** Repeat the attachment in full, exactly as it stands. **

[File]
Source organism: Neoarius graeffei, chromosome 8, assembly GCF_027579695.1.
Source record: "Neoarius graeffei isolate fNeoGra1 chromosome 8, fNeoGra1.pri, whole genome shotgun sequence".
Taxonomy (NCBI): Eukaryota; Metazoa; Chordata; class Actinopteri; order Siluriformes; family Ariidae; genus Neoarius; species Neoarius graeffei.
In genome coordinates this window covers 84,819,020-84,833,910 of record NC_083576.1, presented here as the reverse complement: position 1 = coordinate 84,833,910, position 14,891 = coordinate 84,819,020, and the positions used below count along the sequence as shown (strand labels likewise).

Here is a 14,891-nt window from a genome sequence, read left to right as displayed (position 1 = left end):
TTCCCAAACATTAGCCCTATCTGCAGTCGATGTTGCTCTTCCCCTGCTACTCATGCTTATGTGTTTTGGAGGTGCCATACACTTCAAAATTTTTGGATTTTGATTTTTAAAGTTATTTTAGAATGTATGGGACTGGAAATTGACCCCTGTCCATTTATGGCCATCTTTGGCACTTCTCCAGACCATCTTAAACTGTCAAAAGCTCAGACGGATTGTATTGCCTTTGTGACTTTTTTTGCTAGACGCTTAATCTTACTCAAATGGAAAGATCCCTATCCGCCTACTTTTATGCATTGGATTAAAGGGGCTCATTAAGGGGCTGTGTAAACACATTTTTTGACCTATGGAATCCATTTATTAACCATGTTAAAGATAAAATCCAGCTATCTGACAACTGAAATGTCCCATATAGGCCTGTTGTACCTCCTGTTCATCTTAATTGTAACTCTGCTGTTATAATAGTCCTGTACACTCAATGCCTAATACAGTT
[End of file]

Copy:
Source organism: Neoarius graeffei, chromosome 8, assembly GCF_027579695.1.
Source record: "Neoarius graeffei isolate fNeoGra1 chromosome 8, fNeoGra1.pri, whole genome shotgun sequence".
Taxonomy (NCBI): Eukaryota; Metazoa; Chordata; class Actinopteri; order Siluriformes; family Ariidae; genus Neoarius; species Neoarius graeffei.
In genome coordinates this window covers 84,819,020-84,833,910 of record NC_083576.1, presented here as the reverse complement: position 1 = coordinate 84,833,910, position 14,891 = coordinate 84,819,020, and the positions used below count along the sequence as shown (strand labels likewise).

Here is a 14,891-nt window from a genome sequence, read left to right as displayed (position 1 = left end):
TTCCCAAACATTAGCCCTATCTGCAGTCGATGTTGCTCTTCCCCTGCTACTCATGCTTATGTGTTTTGGAGGTGCCATACACTTCAAAATTTTTGGATTTTGATTTTTAAAGTTATTTTAGAATGTATGGGACTGGAAATTGACCCCTGTCCATTTATGGCCATCTTTGGCACTTCTCCAGACCATCTTAAACTGTCAAAAGCTCAGACGGATTGTATTGCCTTTGTGACTTTTTTTGCTAGACGCTTAATCTTACTCAAATGGAAAGATCCCTATCCGCCTACTTTTATGCATTGGATTAAAGGGGCTCATTAAGGGGCTGTGTAAACACATTTTTTGACCTATGGAATCCATTTATTAACCATGTTAAAGATAAAATCCAGCTATCTGACAACTGAAATGTCCCATATAGGCCTGTTGTACCTCCTGTTCATCTTAATTGTAACTCTGCTGTTATAATAGTCCTGTACACTCAATGCCTAATACAGTT